Get To Know Central Michigan
Find out more about Wyoming’s bowl opponent
Will this be a low scoring game?
On December 22, the Famous Idaho Potato Bowl will match Wyoming (7-5, 5-3 MW) against Central Michigan (8-4, 6-2 MAC). To get to know more about Central Michigan, I reached out to James H. Jimenez of Hustle Belt, SBNation’s blog dedicated to all things Mid-American Conference.
MWWire: Most Wyoming fans haven’t seen a Central Michigan game this season, what will Wyoming fans see schematically from the Chippewas offense and defense?
Jimenez: Schematically, CMU employs a spread-style offense predicated on the run and the quick pass and a traditional, but aggressive 4-3 defense which seeks to create turnovers.
Shane Morris, the Michigan grad transfer, has been a solid player at QB for the Chippewas, only getting better as the season progressed. Thus far on the season, he’s thrown for 2,908 yards for 23 touchdowns and ran for an additional three. He’s about a coin-flip in terms of completion percentage, currently standing at 55.8, but when he’s on, he’s on. CMU will lull you to sleep with runs up the middle or screen passes which rely on the athlete to get out in space, and then launch bombs down the field to keep the defense honest, and Morris is the best quarterback to run said offense, as he has just enough of a running threat to force the defense to hesitate on option looks.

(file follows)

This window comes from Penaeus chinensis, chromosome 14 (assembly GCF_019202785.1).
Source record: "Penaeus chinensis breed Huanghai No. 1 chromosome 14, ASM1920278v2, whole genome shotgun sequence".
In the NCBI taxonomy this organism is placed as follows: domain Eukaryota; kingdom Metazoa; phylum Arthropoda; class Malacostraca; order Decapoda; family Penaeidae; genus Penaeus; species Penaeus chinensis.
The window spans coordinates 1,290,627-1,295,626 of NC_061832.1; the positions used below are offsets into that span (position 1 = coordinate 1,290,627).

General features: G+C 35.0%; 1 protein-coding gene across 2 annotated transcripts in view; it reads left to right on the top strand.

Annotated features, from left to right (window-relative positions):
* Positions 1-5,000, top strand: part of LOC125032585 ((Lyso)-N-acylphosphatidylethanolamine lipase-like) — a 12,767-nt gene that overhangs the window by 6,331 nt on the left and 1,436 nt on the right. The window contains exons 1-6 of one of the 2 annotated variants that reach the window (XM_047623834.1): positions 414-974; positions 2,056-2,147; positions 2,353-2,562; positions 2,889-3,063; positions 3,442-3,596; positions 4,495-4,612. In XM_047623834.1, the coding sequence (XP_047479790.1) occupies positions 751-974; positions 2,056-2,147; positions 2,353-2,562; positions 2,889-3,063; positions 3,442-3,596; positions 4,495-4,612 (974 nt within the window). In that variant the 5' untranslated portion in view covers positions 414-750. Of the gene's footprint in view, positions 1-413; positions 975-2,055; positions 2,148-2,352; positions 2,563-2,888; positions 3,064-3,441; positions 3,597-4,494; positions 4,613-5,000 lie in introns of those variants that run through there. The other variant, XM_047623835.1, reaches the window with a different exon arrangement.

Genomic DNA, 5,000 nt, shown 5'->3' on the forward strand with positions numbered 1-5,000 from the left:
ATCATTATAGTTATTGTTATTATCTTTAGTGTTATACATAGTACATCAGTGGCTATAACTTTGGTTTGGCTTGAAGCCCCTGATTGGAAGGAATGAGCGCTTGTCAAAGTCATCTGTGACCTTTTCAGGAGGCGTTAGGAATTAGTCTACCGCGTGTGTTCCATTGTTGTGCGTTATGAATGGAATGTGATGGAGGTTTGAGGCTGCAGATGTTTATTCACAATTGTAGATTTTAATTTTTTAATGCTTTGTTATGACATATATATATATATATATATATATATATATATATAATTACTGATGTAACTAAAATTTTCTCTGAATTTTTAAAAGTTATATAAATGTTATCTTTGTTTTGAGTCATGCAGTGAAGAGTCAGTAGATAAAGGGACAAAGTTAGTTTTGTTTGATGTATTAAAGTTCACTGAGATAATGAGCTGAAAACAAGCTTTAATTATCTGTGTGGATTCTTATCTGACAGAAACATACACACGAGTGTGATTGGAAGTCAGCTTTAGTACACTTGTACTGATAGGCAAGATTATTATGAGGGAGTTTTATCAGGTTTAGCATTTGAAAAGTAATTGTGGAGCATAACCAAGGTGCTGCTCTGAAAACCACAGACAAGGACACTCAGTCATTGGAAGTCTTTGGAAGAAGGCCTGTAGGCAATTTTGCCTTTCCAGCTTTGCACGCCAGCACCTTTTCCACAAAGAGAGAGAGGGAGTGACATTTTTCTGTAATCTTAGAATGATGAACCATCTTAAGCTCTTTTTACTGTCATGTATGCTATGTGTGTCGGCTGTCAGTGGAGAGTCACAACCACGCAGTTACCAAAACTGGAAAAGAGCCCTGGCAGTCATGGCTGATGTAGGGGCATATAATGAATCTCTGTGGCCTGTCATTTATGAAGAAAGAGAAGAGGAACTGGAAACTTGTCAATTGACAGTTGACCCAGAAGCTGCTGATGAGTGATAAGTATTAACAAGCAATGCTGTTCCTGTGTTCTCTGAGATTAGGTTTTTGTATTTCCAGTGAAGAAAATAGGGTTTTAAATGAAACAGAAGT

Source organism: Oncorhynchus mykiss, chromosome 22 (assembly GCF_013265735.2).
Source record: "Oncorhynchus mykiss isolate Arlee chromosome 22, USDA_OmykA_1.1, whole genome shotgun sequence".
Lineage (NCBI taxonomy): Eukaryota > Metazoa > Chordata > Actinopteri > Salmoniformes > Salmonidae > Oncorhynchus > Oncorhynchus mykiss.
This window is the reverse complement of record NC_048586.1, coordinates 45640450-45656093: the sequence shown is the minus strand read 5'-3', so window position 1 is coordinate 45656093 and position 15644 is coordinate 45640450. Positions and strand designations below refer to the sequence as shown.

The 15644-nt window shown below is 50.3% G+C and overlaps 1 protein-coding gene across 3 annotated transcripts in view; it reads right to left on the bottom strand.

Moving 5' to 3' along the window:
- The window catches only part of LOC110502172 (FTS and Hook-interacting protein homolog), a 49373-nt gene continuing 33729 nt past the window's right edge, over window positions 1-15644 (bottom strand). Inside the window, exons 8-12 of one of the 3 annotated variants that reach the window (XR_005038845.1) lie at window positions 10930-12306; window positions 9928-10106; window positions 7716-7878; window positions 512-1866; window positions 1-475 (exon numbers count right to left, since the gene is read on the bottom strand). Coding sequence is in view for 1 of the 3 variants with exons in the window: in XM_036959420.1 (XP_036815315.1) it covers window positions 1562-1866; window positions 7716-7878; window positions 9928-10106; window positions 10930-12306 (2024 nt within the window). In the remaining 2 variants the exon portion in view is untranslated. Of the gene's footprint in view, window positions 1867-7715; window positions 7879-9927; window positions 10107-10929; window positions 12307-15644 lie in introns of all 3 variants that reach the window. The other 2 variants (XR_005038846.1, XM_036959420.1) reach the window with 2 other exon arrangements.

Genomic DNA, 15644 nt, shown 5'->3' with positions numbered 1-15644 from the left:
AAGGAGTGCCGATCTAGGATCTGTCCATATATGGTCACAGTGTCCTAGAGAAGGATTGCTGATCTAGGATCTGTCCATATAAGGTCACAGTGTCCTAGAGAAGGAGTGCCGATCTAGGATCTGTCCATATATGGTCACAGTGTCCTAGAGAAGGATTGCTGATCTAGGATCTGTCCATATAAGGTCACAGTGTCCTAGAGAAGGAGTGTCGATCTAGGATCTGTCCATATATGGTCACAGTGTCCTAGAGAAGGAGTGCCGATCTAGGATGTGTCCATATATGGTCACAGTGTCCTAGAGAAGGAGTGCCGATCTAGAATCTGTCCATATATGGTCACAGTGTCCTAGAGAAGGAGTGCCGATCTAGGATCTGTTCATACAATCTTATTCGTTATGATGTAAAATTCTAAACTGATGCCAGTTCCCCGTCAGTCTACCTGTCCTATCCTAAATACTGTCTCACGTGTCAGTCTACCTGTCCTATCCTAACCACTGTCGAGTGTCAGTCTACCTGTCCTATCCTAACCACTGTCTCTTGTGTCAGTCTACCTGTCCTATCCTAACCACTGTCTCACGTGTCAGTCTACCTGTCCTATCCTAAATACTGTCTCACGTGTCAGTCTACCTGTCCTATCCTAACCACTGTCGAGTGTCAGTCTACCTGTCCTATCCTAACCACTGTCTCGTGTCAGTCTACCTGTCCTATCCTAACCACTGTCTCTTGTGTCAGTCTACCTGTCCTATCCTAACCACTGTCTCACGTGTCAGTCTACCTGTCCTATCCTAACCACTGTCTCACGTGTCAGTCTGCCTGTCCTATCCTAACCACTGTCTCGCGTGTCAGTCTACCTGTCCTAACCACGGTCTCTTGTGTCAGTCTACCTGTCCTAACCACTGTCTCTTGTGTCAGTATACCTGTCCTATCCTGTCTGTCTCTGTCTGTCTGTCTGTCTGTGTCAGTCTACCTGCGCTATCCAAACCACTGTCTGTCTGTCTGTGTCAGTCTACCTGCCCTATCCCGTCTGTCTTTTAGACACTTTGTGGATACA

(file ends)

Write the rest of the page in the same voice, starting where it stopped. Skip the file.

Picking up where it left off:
On defense, expect a pressure look from the CMU defensive line and lots of physical man-to-man coverage on the corners on passing downs and a zone look on rushing downs. They’ve been wildly successful at causing turnovers, especially interceptions, by forcing quarterbacks to make quick decisions and taking advantage of the ensuing confusion. The Chips are the best in the country in takeaways, which is something a recently-gimpy Wyoming offense should be concerned about, Josh Allen or no.
MWWire: Who are the Central Michigan players that Wyoming fans should be looking out for on Friday?